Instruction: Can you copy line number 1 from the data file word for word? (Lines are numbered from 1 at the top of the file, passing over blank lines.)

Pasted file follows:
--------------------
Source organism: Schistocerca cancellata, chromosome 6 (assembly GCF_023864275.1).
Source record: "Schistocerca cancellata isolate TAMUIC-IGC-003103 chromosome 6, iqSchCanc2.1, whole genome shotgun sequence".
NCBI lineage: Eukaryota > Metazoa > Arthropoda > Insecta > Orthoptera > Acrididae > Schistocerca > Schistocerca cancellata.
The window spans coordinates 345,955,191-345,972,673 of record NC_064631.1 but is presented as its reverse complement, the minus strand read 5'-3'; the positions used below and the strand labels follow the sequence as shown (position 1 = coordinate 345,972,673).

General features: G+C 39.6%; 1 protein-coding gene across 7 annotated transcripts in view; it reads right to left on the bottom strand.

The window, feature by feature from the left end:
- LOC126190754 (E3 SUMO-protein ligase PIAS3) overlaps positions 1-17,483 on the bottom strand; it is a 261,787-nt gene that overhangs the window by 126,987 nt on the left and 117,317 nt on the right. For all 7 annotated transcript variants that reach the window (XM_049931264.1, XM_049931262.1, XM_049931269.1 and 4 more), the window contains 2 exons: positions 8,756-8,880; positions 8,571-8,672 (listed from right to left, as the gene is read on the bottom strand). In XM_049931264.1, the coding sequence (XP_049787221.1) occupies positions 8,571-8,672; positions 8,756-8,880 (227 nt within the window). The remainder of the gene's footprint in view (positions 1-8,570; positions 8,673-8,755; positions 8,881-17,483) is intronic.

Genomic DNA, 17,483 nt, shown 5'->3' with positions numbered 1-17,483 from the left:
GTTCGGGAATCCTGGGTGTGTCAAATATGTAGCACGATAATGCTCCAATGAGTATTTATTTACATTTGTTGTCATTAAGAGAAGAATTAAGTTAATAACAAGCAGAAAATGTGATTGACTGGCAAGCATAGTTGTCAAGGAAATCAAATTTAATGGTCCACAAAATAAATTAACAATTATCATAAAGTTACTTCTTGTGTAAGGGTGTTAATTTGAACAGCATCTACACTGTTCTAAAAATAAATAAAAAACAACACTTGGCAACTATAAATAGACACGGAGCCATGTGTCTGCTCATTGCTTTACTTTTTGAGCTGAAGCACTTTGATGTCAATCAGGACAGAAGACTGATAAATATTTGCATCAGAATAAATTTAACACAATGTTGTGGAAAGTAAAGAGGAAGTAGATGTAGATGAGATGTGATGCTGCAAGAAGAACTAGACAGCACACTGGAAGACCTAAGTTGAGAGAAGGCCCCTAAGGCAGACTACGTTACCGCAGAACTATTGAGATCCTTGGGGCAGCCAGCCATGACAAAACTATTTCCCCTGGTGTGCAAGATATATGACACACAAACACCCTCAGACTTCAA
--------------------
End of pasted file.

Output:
Source organism: Schistocerca cancellata, chromosome 6 (assembly GCF_023864275.1).